Dr. Marie Harper holds a master’s in instructional systems from Pennsylvania State University, and a doctorate of business from Capella University. She is the Program Director of the Management program at American Public University. Her experience is in the areas of human resources, instructional design, online learning, management, and more. Some of the organizations that she has been active and held leadership positions include: Society for Human Resource Management, Organizational Development Network, Association of Collegiate Business Schools and Programs, Students in Free Enterprise, and Delta Mu Delta.
Family Leave Policies
When President Trump was on the campaign trail, his promise of a paid family leave policy was actually a maternity leave proposal. He promoted a plan that (1) did not include fathers, (2) only covered a mother after she gave birth, and (3) excluded adoptions. However, once he took office, stories emerged that he is considering a more comprehensive plan, which includes fathers. Unfortunately, there has been backlash from both Republicans and Democrats on the proposal. Although both groups believe that the government should be able to do something to support families, they don’t support the President’s plan.
If Congress’ initial performance on the healthcare repeal bill is an example of what we have to look forward to, let’s seek guidance elsewhere.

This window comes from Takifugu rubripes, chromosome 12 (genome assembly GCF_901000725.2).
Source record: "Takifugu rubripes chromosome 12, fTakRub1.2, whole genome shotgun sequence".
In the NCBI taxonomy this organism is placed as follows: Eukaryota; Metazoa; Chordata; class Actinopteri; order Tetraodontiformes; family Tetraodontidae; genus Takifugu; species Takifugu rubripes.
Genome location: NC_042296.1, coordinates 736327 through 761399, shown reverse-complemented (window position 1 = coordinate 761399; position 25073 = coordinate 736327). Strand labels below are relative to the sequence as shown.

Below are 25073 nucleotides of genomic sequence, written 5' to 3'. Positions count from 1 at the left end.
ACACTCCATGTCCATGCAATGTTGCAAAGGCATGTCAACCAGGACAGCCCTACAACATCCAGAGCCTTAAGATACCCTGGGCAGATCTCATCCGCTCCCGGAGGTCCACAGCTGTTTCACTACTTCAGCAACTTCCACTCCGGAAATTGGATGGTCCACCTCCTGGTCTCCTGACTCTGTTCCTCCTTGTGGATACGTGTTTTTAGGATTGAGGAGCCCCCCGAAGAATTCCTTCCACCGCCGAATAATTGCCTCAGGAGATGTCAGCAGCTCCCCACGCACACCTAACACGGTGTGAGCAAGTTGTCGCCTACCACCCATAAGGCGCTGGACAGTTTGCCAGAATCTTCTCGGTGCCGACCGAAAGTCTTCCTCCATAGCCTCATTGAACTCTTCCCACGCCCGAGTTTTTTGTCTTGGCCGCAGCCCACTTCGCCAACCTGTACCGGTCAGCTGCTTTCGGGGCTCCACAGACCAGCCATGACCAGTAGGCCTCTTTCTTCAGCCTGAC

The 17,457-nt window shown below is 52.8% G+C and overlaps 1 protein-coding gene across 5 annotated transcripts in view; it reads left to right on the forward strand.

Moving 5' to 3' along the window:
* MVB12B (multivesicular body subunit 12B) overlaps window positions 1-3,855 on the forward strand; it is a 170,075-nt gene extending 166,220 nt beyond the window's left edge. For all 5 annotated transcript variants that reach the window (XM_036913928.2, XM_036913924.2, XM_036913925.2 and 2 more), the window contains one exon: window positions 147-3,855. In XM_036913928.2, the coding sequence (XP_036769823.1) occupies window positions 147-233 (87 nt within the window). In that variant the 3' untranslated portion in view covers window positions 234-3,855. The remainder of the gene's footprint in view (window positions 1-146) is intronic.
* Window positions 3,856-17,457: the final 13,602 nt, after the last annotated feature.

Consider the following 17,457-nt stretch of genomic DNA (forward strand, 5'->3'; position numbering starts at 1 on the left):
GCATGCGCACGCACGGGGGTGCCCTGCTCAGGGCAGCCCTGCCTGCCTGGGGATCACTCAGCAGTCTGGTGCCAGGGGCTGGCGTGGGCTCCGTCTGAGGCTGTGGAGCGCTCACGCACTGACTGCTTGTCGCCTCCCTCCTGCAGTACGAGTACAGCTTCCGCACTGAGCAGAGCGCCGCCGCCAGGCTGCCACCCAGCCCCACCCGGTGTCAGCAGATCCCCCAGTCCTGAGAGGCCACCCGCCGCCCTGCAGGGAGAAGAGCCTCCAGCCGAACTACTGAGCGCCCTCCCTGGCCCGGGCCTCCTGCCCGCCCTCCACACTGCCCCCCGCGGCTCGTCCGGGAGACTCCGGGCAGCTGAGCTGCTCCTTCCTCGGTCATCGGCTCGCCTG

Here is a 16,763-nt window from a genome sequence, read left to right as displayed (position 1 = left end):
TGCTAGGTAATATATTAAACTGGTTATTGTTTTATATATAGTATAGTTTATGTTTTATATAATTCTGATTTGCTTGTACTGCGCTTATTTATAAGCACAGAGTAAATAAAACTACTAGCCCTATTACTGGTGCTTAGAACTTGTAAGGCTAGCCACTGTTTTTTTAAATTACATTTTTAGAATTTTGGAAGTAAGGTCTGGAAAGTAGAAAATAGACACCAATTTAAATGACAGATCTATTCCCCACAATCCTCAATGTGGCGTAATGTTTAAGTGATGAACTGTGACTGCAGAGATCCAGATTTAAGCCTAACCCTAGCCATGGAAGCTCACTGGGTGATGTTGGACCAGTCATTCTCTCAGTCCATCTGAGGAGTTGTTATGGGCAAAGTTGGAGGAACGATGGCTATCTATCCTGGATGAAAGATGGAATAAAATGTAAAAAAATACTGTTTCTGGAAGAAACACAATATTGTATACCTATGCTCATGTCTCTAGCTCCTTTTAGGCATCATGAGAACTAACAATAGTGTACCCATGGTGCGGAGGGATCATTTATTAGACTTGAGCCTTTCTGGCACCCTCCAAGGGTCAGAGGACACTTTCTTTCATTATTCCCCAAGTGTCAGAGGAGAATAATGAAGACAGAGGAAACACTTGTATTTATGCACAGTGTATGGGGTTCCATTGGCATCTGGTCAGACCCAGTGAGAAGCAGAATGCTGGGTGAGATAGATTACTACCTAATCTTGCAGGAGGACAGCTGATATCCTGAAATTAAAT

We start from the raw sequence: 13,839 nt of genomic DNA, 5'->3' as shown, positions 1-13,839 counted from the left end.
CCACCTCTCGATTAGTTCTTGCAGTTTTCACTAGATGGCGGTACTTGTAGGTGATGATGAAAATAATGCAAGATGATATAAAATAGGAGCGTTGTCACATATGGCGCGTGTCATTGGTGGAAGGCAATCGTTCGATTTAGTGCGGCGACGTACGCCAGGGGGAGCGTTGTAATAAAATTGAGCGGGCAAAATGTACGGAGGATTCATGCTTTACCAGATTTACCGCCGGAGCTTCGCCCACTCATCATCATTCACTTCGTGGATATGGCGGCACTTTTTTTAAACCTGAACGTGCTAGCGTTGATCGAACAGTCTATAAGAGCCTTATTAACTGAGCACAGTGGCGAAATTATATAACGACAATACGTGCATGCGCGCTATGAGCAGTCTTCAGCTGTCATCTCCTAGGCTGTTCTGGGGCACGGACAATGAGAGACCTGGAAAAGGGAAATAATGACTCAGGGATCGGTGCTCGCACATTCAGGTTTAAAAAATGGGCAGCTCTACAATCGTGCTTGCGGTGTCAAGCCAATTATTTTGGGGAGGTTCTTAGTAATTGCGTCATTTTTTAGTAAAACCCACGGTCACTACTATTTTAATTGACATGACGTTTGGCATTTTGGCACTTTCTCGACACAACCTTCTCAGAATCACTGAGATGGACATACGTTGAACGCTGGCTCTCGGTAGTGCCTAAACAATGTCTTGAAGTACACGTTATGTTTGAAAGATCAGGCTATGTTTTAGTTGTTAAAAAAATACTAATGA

Some organizations recognize the benefits with helping their employees through life changing events such as the addition of a child to the family. Recent trends include:
States, such as New York, California, Rhode Island, Ohio, and New Jersey, implementing legislation that provides partial pay while an employee is on parental leave.
San Francisco passed legislation mandating up to six weeks of fully paid maternity leave.
American Express expanded its paid parental leave policy for mothers and fathers to 20 weeks at full pay, plus another six to eight weeks for women who give birth and require medical leave.
Washington, DC passed legislation that grants full AND part time employees eight weeks of leave up to 90% of their salary for birth, adoption or fostering. The bill also included allowing six weeks of family leave to take care of a family member and two weeks for a personal medical emergency.
We are a long way from offering parental leave as generous as those policies offered in countries such as Hungary, Japan, and Bulgaria, but some organizations are making an effort to assist its employees.